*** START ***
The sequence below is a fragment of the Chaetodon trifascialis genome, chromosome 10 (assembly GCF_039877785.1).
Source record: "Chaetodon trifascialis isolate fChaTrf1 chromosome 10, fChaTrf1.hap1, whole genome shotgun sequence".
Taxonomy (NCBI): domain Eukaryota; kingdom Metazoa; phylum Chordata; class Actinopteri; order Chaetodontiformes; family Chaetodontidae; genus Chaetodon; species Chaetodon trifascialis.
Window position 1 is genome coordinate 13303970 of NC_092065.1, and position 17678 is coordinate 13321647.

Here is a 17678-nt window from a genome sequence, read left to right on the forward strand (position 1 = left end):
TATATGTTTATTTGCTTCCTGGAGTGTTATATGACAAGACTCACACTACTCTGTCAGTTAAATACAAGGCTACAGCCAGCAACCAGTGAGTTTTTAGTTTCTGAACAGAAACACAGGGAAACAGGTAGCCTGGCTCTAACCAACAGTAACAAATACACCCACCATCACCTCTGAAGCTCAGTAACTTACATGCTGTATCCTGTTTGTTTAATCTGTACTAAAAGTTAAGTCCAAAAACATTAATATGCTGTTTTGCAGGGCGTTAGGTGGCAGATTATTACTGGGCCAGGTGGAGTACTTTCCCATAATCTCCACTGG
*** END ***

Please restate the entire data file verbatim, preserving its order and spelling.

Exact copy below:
The sequence below is a fragment of the Chaetodon trifascialis genome, chromosome 10 (assembly GCF_039877785.1).
Source record: "Chaetodon trifascialis isolate fChaTrf1 chromosome 10, fChaTrf1.hap1, whole genome shotgun sequence".
Taxonomy (NCBI): domain Eukaryota; kingdom Metazoa; phylum Chordata; class Actinopteri; order Chaetodontiformes; family Chaetodontidae; genus Chaetodon; species Chaetodon trifascialis.
Window position 1 is genome coordinate 13303970 of NC_092065.1, and position 17678 is coordinate 13321647.

Here is a 17678-nt window from a genome sequence, read left to right on the forward strand (position 1 = left end):
TATATGTTTATTTGCTTCCTGGAGTGTTATATGACAAGACTCACACTACTCTGTCAGTTAAATACAAGGCTACAGCCAGCAACCAGTGAGTTTTTAGTTTCTGAACAGAAACACAGGGAAACAGGTAGCCTGGCTCTAACCAACAGTAACAAATACACCCACCATCACCTCTGAAGCTCAGTAACTTACATGCTGTATCCTGTTTGTTTAATCTGTACTAAAAGTTAAGTCCAAAAACATTAATATGCTGTTTTGCAGGGCGTTAGGTGGCAGATTATTACTGGGCCAGGTGGAGTACTTTCCCATAATCTCCACTGG